This is a discussion on Re: is ssh tunneling a security risk? - openssh ; Hi David, You say "This has made it almost impossible to work with the system"; If the new policy is prohibiting you from being completely productive then I think you have a case and you should escalate to decision makers ...
You say "This has made it almost impossible to work with the system"; If the new policy is prohibiting you from being completely productive then I think you have a case and you should escalate to decision makers in your company. If it adds a task to your procedure (ssh once, then ssh again) then most managers will say it's ok to do this to respect certain security requirements.
I think that no matter how many reasons the list here gives you regarding ssh tunneling, I suggest that you have a 'friendly' chat with your IT security folks to get the reason behind their new policy.
The one thing I can think of that your security department may use as argument is that people can use different internet services inside ssh tunnels through port forwarding and this can cause viruses and other malware to enter your network infrastructure.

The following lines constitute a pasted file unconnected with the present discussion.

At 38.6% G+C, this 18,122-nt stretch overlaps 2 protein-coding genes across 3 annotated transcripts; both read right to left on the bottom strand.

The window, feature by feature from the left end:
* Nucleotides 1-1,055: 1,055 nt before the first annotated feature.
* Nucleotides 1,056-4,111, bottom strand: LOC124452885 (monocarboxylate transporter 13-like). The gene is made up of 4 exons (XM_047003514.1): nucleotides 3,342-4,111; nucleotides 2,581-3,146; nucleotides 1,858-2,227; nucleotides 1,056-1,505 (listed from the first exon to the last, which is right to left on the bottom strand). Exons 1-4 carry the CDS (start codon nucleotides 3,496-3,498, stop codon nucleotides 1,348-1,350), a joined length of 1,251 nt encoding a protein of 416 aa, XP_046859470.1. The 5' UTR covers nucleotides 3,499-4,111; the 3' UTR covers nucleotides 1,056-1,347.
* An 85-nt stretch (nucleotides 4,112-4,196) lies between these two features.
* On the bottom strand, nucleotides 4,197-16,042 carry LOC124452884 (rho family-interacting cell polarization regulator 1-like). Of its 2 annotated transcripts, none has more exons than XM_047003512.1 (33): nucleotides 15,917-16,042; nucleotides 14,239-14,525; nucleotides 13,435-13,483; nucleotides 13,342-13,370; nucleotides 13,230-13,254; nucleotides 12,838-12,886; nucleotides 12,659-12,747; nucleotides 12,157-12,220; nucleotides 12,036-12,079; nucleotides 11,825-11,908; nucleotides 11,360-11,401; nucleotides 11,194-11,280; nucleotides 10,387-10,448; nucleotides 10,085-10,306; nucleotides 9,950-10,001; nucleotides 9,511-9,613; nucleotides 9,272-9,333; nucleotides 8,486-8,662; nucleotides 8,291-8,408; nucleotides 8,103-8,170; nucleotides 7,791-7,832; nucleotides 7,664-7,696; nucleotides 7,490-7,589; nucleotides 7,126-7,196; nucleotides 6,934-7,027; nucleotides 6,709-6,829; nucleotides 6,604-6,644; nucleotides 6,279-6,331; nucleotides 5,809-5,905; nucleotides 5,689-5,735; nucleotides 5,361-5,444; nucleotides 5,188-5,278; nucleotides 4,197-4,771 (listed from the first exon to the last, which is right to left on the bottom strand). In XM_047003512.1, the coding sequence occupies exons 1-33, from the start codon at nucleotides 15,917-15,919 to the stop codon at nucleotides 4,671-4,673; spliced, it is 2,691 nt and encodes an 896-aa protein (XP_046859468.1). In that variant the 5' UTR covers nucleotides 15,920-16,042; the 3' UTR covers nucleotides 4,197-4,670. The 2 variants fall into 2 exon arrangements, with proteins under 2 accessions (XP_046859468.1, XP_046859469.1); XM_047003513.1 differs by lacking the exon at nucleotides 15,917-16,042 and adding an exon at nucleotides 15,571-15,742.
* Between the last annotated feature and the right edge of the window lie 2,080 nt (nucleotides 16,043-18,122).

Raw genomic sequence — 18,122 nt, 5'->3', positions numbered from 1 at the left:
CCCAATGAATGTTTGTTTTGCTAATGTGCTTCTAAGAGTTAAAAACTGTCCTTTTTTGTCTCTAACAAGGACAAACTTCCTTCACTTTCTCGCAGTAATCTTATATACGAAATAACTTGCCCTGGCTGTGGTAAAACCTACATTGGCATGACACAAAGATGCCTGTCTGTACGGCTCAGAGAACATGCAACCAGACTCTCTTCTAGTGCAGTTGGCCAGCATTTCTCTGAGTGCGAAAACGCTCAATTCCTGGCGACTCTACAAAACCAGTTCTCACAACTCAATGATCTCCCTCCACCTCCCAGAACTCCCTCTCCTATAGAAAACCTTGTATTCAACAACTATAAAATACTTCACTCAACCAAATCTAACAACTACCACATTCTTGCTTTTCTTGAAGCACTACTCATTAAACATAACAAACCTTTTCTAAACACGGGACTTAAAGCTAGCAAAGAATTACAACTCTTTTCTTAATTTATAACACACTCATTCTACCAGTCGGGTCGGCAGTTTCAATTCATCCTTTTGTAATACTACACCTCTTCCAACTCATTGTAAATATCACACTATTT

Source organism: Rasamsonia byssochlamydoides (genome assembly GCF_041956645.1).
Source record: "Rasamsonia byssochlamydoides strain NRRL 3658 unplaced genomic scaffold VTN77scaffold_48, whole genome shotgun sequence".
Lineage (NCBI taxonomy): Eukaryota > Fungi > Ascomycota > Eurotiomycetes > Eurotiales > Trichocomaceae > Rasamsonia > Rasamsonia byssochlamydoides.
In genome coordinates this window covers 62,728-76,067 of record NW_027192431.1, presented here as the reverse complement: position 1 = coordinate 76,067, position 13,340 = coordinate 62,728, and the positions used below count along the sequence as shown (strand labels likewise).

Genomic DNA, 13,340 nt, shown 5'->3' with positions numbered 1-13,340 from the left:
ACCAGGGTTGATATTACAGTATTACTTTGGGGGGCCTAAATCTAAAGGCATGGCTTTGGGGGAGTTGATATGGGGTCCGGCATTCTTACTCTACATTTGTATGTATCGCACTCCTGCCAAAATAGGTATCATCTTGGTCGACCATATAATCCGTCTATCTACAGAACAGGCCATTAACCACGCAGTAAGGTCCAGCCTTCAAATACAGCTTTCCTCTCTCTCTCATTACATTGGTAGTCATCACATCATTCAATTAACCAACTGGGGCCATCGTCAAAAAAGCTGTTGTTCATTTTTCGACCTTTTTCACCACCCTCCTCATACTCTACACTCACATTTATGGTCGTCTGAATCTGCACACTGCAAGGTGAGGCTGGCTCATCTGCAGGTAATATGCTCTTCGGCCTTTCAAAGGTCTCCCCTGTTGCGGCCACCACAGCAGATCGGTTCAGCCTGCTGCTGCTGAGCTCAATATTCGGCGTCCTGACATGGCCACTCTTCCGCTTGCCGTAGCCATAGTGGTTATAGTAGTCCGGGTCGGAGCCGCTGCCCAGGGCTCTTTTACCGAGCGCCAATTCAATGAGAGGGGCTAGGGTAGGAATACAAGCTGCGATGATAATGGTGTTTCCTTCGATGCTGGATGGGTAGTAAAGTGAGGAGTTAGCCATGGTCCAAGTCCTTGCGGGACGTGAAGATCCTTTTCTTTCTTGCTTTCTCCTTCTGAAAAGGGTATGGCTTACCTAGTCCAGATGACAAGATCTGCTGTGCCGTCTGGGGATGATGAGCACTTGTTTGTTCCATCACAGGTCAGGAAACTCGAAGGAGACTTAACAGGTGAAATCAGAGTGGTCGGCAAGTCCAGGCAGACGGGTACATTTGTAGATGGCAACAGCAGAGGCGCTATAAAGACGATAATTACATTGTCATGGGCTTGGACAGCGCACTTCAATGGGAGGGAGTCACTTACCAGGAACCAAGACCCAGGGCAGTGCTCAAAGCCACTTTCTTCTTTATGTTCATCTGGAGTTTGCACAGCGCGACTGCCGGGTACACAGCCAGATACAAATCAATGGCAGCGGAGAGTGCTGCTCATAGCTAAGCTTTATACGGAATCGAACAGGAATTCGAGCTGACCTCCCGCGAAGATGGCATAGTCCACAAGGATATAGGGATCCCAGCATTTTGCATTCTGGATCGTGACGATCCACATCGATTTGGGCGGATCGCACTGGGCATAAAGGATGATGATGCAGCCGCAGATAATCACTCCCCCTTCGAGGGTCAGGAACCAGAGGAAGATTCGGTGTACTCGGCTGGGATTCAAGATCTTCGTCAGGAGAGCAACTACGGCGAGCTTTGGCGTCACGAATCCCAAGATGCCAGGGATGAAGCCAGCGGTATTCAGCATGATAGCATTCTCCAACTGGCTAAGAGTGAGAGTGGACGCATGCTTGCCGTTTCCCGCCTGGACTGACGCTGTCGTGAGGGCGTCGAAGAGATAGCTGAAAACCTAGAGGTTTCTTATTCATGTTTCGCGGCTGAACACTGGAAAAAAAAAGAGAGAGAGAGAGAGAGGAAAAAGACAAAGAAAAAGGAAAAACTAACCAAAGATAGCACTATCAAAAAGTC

IT Infrastructure Architect
----- Original Message ----
> From: David M. Kaplan
> To: firstname.lastname@example.org
> Sent: Friday, October 17, 2008 11:23:19 AM
> Subject: is ssh tunneling a security risk?
> My IT department is really heavy on security. From outside the
> building, they have a rather complex system setup so that you can get
> around the firewall and ssh into a single machine. From there, you have
> to ssh into the machine you want to use.
> To simplify things, I have been using a tunnel to hop from my machine
> directly (through the tunnel) to the machine I want to use in the
> building. This has worked fine until a couple of days ago when IT
> decided to prohibit tunneling for "security reasons" (attempting to use
> the tunnel now responds with "channel 3: open failed: administratively
> prohibited: open failed"). This has made it almost impossible to work
> with the system.
> What I am wondering is exactly what "security risk" does an ssh tunnel
> pose? I thought you used an ssh tunnel to enhance security, not the
> other way around. Can someone give me a reason why it is a risk to
> leave this open or give me good arguments that I can forward to IT for
> why they should not prohibit tunneling?
> David M. Kaplan
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